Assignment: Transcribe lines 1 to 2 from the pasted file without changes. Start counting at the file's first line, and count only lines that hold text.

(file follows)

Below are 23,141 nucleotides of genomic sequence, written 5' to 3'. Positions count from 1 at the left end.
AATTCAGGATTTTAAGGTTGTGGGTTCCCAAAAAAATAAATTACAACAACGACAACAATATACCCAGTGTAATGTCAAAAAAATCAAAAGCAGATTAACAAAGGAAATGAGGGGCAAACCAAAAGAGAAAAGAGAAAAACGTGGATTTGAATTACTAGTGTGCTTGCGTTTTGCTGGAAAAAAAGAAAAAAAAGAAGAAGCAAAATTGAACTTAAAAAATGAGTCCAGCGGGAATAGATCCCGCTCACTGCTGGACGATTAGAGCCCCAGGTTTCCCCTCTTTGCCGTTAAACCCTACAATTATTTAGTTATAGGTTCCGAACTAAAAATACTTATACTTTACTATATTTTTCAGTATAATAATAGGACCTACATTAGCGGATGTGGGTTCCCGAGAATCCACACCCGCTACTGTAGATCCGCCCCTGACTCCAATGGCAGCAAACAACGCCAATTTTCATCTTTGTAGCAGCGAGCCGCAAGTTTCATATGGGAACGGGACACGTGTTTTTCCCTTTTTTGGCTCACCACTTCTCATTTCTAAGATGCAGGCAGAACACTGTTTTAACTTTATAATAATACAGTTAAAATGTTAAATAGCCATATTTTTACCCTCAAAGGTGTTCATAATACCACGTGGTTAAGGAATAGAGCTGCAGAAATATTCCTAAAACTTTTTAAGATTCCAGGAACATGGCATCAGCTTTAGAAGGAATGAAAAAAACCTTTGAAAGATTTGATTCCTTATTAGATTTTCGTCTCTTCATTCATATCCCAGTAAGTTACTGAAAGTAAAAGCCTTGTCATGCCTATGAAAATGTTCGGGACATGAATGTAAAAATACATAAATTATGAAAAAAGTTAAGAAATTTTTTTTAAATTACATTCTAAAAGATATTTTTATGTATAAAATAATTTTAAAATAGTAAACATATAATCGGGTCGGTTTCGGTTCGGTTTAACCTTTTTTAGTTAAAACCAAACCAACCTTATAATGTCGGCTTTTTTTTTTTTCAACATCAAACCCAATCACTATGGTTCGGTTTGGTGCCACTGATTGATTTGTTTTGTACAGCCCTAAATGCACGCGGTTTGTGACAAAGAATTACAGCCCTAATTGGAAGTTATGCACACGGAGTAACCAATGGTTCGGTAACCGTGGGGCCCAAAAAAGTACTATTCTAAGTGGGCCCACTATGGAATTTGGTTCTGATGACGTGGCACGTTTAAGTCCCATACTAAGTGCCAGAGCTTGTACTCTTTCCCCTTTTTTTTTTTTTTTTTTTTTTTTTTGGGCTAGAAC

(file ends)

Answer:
Below are 23,141 nucleotides of genomic sequence, written 5' to 3'. Positions count from 1 at the left end.
AATTCAGGATTTTAAGGTTGTGGGTTCCCAAAAAAATAAATTACAACAACGACAACAATATACCCAGTGTAATGTCAAAAAAATCAAAAGCAGATTAACAAAGGAAATGAGGGGCAAACCAAAAGAGAAAAGAGAAAAACGTGGATTTGAATTACTAGTGTGCTTGCGTTTTGCTGGAAAAAAAGAAAAAAAAGAAGAAGCAAAATTGAACTTAAAAAATGAGTCCAGCGGGAATAGATCCCGCTCACTGCTGGACGATTAGAGCCCCAGGTTTCCCCTCTTTGCCGTTAAACCCTACAATTATTTAGTTATAGGTTCCGAACTAAAAATACTTATACTTTACTATATTTTTCAGTATAATAATAGGACCTACATTAGCGGATGTGGGTTCCCGAGAATCCACACCCGCTACTGTAGATCCGCCCCTGACTCCAATGGCAGCAAACAACGCCAATTTTCATCTTTGTAGCAGCGAGCCGCAAGTTTCATATGGGAACGGGACACGTGTTTTTCCCTTTTTTGGCTCACCACTTCTCATTTCTAAGATGCAGGCAGAACACTGTTTTAACTTTATAATAATACAGTTAAAATGTTAAATAGCCATATTTTTACCCTCAAAGGTGTTCATAATACCACGTGGTTAAGGAATAGAGCTGCAGAAATATTCCTAAAACTTTTTAAGATTCCAGGAACATGGCATCAGCTTTAGAAGGAATGAAAAAAACCTTTGAAAGATTTGATTCCTTATTAGATTTTCGTCTCTTCATTCATATCCCAGTAAGTTACTGAAAGTAAAAGCCTTGTCATGCCTATGAAAATGTTCGGGACATGAATGTAAAAATACATAAATTATGAAAAAAGTTAAGAAATTTTTTTTAAATTACATTCTAAAAGATATTTTTATGTATAAAATAATTTTAAAATAGTAAACATATAATCGGGTCGGTTTCGGTTCGGTTTAACCTTTTTTAGTTAAAACCAAACCAACCTTATAATGTCGGCTTTTTTTTTTTTCAACATCAAACCCAATCACTATGGTTCGGTTTGGTGCCACTGATTGATTTGTTTTGTACAGCCCTAAATGCACGCGGTTTGTGACAAAGAATTACAGCCCTAATTGGAAGTTATGCACACGGAGTAACCAATGGTTCGGTAACCGTGGGGCCCAAAAAAGTACTATTCTAAGTGGGCCCACTATGGAATTTGGTTCTGATGACGTGGCACGTTTAAGTCCCATACTAAGTGCCAGAGCTTGTACTCTTTCCCCTTTTTTTTTTTTTTTTTTTTTTTTTTGGGCTAGAAC